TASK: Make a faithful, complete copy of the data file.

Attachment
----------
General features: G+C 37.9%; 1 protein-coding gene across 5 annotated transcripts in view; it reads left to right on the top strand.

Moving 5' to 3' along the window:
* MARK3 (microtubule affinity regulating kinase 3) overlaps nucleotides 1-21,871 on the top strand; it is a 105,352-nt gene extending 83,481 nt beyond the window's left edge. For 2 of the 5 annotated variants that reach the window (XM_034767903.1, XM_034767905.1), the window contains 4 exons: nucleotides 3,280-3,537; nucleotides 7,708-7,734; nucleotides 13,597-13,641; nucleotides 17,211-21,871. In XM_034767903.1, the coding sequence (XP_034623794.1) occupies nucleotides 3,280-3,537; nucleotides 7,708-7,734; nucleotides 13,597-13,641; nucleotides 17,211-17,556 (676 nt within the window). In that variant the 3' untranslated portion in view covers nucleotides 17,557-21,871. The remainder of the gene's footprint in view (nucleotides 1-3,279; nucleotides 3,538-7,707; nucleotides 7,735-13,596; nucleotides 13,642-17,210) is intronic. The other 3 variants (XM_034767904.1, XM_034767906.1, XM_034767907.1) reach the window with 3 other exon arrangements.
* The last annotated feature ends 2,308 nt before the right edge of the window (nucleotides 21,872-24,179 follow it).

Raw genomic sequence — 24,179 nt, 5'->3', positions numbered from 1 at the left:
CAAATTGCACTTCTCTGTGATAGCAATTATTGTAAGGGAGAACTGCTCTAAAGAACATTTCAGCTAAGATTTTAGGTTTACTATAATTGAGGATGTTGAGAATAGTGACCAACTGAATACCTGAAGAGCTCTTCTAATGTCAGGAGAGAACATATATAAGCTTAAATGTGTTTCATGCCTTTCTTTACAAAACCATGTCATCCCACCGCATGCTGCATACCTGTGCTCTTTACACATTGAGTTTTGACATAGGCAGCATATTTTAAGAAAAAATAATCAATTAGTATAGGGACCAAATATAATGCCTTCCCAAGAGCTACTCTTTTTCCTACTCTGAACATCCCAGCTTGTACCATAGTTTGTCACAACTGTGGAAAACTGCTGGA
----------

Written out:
General features: G+C 37.9%; 1 protein-coding gene across 5 annotated transcripts in view; it reads left to right on the top strand.

Moving 5' to 3' along the window:
* MARK3 (microtubule affinity regulating kinase 3) overlaps nucleotides 1-21,871 on the top strand; it is a 105,352-nt gene extending 83,481 nt beyond the window's left edge. For 2 of the 5 annotated variants that reach the window (XM_034767903.1, XM_034767905.1), the window contains 4 exons: nucleotides 3,280-3,537; nucleotides 7,708-7,734; nucleotides 13,597-13,641; nucleotides 17,211-21,871. In XM_034767903.1, the coding sequence (XP_034623794.1) occupies nucleotides 3,280-3,537; nucleotides 7,708-7,734; nucleotides 13,597-13,641; nucleotides 17,211-17,556 (676 nt within the window). In that variant the 3' untranslated portion in view covers nucleotides 17,557-21,871. The remainder of the gene's footprint in view (nucleotides 1-3,279; nucleotides 3,538-7,707; nucleotides 7,735-13,596; nucleotides 13,642-17,210) is intronic. The other 3 variants (XM_034767904.1, XM_034767906.1, XM_034767907.1) reach the window with 3 other exon arrangements.
* The last annotated feature ends 2,308 nt before the right edge of the window (nucleotides 21,872-24,179 follow it).

Raw genomic sequence — 24,179 nt, 5'->3', positions numbered from 1 at the left:
CAAATTGCACTTCTCTGTGATAGCAATTATTGTAAGGGAGAACTGCTCTAAAGAACATTTCAGCTAAGATTTTAGGTTTACTATAATTGAGGATGTTGAGAATAGTGACCAACTGAATACCTGAAGAGCTCTTCTAATGTCAGGAGAGAACATATATAAGCTTAAATGTGTTTCATGCCTTTCTTTACAAAACCATGTCATCCCACCGCATGCTGCATACCTGTGCTCTTTACACATTGAGTTTTGACATAGGCAGCATATTTTAAGAAAAAATAATCAATTAGTATAGGGACCAAATATAATGCCTTCCCAAGAGCTACTCTTTTTCCTACTCTGAACATCCCAGCTTGTACCATAGTTTGTCACAACTGTGGAAAACTGCTGGA